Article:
Bucksport’s Town Council chairman and mayor, a 23-year council member, has abruptly resigned his position.
Town Council Chairman David Keene, a retired ship’s engineer and Maine Maritime Academy graduate, attributed his stepping down to age and a general satisfaction with how Bucksport is doing.
“The main thing is, I have been doing it for 23 years. I have spent more than half of my adult life on the council and in public service. And I am getting older,” he said. “I just decided to do it now. I had decided I wanted to go visit my son more in Florida, and I want to enjoy my camp.”
On Wednesday, Keene sent a brief resignation letter to Town Manager Susan Lessard, effective immediately, and she passed it to the council at its Thursday night meeting, which Keene did not attend.
“There will be a time where the people of this community can thank him for his service. He has assured me that he will not disappear and will continue to be an asset to this town,” Lessard told councilors.
Several councilors spoke in praise of Keene’s service and since the meeting have appointed Councilor Paul R. Gauvin to Keene’s chair. Lessard said that the Town Charter requires the council to appoint someone to serve until the next regular election.
“They could appoint anyone. Their past practice has been to appoint a former councilor who is not running in the next election. The reason they do that is to have some experience in the person chosen but not to create an advantage for a person in the next election by appointing them to serve,” she said.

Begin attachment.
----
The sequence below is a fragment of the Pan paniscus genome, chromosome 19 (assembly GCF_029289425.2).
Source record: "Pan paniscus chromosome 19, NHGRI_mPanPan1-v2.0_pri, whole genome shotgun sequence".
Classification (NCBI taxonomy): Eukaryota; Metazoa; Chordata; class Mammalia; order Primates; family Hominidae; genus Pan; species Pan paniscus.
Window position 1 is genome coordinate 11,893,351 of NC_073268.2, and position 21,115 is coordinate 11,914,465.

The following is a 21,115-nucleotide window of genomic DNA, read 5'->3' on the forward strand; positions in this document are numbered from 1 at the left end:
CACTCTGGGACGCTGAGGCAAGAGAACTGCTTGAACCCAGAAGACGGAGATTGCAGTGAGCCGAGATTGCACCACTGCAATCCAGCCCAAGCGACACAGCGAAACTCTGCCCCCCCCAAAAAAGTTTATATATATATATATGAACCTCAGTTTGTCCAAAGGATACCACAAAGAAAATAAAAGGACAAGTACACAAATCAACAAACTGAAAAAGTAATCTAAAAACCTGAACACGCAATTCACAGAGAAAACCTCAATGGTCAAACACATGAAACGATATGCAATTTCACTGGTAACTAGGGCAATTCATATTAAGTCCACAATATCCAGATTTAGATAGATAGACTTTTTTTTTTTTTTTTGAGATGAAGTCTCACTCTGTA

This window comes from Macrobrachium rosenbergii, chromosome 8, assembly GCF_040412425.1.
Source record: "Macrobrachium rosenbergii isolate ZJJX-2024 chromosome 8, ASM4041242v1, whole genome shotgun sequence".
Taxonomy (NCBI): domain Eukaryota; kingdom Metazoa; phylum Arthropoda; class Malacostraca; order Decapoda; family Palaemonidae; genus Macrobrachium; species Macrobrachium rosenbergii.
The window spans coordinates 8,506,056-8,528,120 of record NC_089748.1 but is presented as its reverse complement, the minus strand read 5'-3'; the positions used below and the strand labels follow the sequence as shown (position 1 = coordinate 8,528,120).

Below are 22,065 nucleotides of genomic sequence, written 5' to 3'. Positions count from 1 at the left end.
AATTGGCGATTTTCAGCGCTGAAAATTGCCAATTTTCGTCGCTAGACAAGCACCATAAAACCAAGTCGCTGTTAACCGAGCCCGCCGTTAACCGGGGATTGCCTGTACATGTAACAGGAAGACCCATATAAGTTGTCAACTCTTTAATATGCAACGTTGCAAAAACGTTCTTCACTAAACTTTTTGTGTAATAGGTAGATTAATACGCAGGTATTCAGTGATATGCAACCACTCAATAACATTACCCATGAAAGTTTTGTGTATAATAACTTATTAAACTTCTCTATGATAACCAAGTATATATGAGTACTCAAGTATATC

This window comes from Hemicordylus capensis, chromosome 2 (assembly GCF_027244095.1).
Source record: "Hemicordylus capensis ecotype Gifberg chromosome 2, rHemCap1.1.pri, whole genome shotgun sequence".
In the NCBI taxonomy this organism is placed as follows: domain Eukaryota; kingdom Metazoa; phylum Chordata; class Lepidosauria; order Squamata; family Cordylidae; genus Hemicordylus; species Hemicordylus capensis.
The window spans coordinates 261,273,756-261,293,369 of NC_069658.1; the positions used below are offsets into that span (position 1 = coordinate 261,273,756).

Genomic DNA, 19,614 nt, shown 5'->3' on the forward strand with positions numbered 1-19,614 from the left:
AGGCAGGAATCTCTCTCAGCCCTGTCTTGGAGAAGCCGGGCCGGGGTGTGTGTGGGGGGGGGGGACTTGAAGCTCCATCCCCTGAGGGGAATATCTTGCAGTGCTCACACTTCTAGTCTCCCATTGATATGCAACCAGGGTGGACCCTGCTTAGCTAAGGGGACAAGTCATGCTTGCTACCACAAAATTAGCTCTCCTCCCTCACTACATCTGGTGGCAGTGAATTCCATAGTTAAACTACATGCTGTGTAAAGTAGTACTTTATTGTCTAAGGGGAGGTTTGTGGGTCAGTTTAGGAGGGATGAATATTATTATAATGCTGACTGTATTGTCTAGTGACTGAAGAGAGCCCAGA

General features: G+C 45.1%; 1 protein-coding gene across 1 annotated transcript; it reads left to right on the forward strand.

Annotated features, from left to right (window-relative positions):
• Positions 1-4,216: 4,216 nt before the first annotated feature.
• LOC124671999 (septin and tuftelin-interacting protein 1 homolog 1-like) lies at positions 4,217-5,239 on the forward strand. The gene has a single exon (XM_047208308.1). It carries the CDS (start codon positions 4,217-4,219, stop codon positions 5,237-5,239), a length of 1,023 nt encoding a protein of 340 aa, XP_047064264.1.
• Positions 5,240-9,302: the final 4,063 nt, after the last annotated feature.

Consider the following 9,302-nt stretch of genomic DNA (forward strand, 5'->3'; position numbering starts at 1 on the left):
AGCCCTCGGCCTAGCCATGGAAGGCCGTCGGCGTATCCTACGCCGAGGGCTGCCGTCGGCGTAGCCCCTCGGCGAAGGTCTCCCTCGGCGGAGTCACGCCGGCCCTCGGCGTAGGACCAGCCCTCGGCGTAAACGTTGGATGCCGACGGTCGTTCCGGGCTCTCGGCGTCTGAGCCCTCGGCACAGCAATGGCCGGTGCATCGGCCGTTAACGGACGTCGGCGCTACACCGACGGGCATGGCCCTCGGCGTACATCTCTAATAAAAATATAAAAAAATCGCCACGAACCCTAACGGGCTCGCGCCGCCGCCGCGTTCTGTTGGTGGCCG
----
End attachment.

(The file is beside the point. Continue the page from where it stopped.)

Councilor Peter L. Stewart was appointed Keene’s successor as chairman and mayor Thursday night. The mayor’s position is largely ceremonial, but as chairman, Stewart runs council meetings and acts as the council’s first spokesman.
The council also swore in recently elected Councilors Paul Bissonnette and Dan Ormsby.
Keene said that he is pleased at how well the town is attracting new businesses and moving beyond the disastrous closure of the Verso Paper mill in 2015. A Maine Maritime annex for returning students and maritime personnel in need of recertification, and an indoor salmon farm are being developed as additions to the mill site.
Keene also expressed gratitude at having had the opportunity to serve his hometown.
“I always prided myself that I represented the silent majority in town. People trusted me to represent them,” he said.